Instagram / @dappertattoo
Here’s another collab between cultures with a Día de los Muertos matruschka. The Russian nesting doll is painted as an adorable sugar skull in a truly unique piece of artwork.
13. Dia de Spidey.
Instagram / @gonzoetattoos
We might see this web slinger paroling the streets of Mexico City. Spider Man looks like a regular sugar skull with a few added decorations to his mask.
14. *A wild Cubone appeared!*
Instagram / @missmarilyn_tattoos
Since this Pokémon already comes with his own skull helmet, it seems only naturally for it to be decorated for Day of the Dead. This tattoo is extremely creative and is definitely an unforgettable bit of art.
15. A stylized Catrina.
Instagram / @peco_wolftown
La Calavera Catrina has become an icon of the Day of the Dead since she was first etched by Mexican artist José Guadalupe Posada back in 1910. This tattoo offers Catrina a modern makeover. Her blank stare is positively eerie and give us major creepy vibes.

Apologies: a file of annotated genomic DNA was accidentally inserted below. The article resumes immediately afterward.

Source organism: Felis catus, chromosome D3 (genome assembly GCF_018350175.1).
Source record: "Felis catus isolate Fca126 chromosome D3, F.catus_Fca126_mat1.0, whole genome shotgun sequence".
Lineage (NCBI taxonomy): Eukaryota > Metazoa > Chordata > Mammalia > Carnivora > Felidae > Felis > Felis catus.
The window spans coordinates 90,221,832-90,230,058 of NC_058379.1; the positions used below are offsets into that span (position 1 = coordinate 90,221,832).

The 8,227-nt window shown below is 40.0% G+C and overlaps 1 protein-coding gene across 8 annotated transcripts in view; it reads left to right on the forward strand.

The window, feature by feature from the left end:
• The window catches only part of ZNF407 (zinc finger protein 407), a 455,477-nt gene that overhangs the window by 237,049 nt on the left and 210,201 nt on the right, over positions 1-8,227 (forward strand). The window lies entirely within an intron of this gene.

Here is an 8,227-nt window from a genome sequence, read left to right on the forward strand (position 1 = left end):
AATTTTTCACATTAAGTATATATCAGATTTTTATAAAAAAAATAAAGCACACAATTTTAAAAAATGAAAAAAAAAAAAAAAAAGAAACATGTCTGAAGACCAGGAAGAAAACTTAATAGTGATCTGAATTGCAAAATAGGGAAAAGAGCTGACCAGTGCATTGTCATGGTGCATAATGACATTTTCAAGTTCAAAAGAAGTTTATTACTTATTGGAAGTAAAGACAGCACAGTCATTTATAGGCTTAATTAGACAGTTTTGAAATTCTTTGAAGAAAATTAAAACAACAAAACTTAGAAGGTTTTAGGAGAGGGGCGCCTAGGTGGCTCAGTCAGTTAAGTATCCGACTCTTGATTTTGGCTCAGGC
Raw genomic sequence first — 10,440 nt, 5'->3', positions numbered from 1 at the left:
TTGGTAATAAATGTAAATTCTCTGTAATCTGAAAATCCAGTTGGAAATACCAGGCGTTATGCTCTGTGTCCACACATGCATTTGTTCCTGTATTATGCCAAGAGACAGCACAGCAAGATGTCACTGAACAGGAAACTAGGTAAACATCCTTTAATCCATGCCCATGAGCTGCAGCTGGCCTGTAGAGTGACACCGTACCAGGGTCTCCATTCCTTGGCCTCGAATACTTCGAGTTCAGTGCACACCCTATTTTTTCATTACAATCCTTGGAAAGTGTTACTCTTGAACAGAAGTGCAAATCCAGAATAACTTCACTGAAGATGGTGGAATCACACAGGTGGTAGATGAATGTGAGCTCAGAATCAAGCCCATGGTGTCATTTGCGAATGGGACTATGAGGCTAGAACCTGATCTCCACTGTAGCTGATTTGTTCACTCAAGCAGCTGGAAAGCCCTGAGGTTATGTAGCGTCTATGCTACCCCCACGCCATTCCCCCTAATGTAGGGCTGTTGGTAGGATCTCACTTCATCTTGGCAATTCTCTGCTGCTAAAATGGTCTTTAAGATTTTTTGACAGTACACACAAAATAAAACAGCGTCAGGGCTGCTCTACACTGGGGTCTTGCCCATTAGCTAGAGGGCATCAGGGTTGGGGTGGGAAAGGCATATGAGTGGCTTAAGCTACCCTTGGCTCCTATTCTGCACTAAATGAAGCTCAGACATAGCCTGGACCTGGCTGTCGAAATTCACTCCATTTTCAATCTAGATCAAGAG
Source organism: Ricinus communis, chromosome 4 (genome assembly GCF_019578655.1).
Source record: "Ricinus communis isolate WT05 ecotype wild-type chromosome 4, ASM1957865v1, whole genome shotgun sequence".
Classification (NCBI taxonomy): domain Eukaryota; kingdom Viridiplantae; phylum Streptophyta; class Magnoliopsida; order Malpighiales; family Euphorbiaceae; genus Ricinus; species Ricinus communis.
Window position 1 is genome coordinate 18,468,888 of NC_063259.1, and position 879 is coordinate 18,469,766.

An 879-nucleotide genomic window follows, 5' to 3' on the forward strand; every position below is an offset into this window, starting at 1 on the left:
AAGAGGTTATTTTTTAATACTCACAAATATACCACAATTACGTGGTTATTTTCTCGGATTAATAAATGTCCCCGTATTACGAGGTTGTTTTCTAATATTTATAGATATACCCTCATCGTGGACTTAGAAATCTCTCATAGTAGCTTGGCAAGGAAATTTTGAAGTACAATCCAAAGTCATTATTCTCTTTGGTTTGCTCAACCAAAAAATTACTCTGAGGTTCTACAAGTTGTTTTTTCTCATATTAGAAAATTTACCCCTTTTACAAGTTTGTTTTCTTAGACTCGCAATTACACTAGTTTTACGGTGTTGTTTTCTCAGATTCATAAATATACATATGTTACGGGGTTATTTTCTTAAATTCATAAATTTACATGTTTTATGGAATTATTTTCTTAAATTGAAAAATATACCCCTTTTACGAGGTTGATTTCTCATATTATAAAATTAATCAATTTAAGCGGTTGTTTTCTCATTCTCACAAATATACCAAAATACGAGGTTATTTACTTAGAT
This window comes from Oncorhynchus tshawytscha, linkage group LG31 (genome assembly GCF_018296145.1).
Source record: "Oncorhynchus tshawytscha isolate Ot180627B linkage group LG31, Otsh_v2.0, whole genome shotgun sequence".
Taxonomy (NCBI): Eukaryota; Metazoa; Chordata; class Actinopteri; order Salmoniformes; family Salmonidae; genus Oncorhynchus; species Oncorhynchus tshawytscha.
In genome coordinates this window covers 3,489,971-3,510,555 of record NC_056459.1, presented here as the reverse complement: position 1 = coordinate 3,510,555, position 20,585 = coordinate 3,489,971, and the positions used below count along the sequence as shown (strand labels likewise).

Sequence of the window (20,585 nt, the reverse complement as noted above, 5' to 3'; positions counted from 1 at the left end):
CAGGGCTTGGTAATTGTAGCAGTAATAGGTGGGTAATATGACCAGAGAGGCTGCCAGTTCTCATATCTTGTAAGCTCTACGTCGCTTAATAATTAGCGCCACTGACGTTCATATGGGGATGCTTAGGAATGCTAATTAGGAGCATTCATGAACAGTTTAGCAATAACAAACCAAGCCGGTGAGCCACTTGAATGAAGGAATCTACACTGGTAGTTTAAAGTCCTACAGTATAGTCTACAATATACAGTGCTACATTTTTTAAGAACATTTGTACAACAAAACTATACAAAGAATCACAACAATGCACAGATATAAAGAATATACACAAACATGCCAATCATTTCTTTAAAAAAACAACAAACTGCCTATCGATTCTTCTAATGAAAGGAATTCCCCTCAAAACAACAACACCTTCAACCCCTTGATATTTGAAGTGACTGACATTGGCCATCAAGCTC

Disney and Pixar gave the world Coco in 2017. The wonderful tribute to Mexican culture (seemingly crafted to make people of all ages cry), has ushered in a new era of Latinx and Mexican culture into Disney. Since the movie’s success, you can now cop tons of Latinx-inspired foods with a Disney twist at Disneyland. Just this month, the amusement park announced a concha ice cream sandwich — an invention so deadly delicious it’s only available in the afterlife (and at Disneyland too, lol).
The film that brought Día de Los Muertos to life through beautiful, vibrant storytelling and animation featured a Mexican cast and composer. Coco was the first film with a nine-figure budget to feature an all Latinx principal cast and won two Academy Awards for Best Animated Feature and Best Original Song, “Remember Me.”